Page 84 - Jewish Book Annual Volume 25

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Schwarz-Bart published his second book. I t does not deal with
Jews, but Negroes, another oppressed group. He has retained
many of the old themes, but given them a new setting.
There was also a hubbub about Anna Langfus’
Les Baggages
de Sable
(in English translation:
The Lost Shore).
I t followed
a moderately successful autobiographical novel,
Salt and Brim-
dealing with her war time suffering, her incarcerations
and escapes in Nazi occupied Poland.
The Lost Shore,
to the first novel, was a cross of Frangoise Sagan and the haunting
memories of the Holocaust, a daringly different mixture. Basic-
ally a slight novel, it relates the story of a lonely girl in Paris
who lives with the ghosts of her family, all of whom perished
in the ovens of Auschwitz. Interweaving an affair with a kind,
elderly gentleman and involving her with children all possessing
the innocence denied her, it is not without its moments of
power and beauty. But despite its classic simplicity, the novel
lacked depth and scope; it cast just another grey shadow over
the policies governing French literary prizes. Critics avenged
themselves on what some thought a dubious award by largely
ignoring Mrs. Langfus’ final novel,
Saute, Barbara
(Jump, Bar-
The silence which surrounded the reception of
Saute, Barbara
must have been a keen disappointment to Mrs. Langfus, who
died suddenly last summer of a heart attack. This last novel bore
at least a superficial resemblance to
The Lost Shore.
Here a grown
man is obsessed with the memory of his lost famly. Wandering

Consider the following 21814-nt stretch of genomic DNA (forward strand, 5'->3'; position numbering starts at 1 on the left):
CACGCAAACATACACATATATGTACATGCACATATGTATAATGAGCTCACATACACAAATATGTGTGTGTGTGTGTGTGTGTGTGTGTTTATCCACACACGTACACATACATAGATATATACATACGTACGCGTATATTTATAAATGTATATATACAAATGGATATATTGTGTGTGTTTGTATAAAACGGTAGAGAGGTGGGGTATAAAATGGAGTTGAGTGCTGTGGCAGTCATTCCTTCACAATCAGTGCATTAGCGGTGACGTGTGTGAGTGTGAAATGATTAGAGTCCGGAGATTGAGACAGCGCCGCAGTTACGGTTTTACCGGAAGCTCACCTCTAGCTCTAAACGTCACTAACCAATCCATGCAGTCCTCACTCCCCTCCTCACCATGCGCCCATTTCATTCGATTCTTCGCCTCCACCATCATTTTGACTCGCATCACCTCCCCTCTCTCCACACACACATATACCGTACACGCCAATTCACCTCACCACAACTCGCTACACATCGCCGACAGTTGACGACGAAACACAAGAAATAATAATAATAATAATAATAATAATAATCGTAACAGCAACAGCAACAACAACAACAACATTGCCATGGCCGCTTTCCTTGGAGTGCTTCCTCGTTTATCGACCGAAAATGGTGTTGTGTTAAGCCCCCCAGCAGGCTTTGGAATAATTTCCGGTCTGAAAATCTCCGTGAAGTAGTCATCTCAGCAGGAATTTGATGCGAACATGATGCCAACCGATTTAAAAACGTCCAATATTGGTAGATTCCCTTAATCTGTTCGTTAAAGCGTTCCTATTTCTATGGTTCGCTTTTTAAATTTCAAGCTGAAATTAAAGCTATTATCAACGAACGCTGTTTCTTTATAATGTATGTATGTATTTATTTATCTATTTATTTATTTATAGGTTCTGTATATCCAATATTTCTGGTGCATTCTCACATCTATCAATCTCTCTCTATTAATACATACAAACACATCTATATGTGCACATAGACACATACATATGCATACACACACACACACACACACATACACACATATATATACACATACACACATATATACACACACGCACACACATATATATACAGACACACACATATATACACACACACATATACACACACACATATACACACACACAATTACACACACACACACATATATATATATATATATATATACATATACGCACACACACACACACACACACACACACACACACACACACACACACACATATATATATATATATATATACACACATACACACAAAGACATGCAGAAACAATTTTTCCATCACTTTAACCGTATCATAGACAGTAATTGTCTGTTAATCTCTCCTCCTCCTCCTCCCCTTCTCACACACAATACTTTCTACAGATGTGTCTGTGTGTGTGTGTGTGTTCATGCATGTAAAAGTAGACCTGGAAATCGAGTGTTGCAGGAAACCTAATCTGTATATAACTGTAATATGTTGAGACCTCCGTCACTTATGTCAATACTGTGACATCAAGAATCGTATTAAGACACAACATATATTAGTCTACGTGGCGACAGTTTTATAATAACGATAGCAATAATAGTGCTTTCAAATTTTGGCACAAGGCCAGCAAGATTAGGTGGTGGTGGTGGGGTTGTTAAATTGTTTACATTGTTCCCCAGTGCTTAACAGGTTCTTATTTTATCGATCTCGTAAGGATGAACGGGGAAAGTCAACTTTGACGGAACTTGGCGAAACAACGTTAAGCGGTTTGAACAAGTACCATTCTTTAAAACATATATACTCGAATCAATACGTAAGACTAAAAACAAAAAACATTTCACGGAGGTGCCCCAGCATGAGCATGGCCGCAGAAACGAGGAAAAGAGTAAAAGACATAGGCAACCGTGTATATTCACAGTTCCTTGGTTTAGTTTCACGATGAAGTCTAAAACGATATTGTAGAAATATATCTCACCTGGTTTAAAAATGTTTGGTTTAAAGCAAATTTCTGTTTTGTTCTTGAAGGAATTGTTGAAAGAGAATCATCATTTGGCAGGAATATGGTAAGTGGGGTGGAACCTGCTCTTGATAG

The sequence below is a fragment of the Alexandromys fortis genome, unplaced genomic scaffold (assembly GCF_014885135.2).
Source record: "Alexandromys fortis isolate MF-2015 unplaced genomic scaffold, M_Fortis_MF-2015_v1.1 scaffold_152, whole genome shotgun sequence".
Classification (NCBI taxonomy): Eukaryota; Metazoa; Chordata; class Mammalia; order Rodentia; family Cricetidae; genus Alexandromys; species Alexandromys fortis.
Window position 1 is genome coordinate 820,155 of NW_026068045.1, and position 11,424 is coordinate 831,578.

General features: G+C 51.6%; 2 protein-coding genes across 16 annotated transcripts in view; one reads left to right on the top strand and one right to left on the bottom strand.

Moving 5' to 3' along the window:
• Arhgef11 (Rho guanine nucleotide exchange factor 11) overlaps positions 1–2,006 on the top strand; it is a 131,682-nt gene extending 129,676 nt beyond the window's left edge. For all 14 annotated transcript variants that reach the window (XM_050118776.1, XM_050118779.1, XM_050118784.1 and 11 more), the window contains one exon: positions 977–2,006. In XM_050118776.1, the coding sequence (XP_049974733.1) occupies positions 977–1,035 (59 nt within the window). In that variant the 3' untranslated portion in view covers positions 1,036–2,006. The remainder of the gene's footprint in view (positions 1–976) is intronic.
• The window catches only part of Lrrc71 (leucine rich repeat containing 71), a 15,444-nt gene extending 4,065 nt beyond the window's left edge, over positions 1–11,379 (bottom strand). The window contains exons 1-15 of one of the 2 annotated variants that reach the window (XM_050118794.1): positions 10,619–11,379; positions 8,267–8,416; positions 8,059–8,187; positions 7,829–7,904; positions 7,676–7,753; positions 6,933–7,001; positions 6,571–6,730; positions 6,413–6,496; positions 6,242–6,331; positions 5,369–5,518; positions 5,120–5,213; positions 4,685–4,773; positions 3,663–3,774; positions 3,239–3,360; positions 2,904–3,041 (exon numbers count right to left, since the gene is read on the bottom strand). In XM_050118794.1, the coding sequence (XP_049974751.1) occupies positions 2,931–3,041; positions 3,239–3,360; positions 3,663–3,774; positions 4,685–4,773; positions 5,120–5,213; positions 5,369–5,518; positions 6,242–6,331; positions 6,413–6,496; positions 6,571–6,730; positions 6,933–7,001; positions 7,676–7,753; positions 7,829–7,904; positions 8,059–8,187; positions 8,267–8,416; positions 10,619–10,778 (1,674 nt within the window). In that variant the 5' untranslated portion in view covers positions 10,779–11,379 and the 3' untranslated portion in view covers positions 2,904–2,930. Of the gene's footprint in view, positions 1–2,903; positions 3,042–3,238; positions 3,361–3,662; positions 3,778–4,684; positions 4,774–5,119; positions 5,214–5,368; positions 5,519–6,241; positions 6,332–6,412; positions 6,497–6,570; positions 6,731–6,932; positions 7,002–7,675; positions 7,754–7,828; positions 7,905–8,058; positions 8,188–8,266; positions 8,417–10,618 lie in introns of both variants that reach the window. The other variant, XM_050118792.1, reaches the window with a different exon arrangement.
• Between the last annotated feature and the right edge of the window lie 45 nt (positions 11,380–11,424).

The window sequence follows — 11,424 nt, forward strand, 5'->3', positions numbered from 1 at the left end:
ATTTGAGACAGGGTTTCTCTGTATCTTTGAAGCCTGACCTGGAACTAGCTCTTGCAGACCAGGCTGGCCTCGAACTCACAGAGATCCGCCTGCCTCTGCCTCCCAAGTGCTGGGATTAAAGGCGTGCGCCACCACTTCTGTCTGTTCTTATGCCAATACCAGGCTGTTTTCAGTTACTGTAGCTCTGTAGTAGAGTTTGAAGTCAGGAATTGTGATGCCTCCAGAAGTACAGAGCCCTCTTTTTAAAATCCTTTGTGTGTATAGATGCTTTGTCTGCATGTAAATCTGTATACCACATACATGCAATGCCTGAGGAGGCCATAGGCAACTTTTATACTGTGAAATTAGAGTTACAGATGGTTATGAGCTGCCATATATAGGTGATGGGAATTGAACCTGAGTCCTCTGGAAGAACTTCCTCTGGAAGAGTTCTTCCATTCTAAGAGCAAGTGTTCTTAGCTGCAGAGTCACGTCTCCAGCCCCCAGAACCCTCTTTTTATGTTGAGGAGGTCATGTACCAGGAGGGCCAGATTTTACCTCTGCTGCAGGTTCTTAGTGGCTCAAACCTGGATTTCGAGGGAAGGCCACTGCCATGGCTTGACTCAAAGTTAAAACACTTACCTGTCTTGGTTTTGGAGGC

the streets of Berlin in 1945 he discovers a young German girl,
who reminds him painfully of his own lost daughter. In a mo-
ment of madness he abducts this Aryan offspring whom he hates
as a German and loves as a reflection of his murdered child.
Talented French Writers
Three other writers have written novels which have won less
coveted prizes but have demonstrated talent not shown by all
Goncourt winners. In addition to talent, they share certain bio-
graphical similarities: none is a native Frenchmen; French was
once a foreign language for all of them (including Mrs. Langfus);
none has been able to shed the burden of the past. Among the
three is Elie Wiesel, born in Hungary, then briefly but indelibly
of Auschwitz, of Paris and Israel, and for the past ten years
of New York. But to this day Wiesel’s work linguistically, struc-
turally and intellectually shows a deeper affinity with the French
novel than any other. The second is Piotr Rawicz, originally of
Poland and now of Paris, whose sole novel,
Blood from the Sky,
has been one of the most daringly different on the Holocaust.
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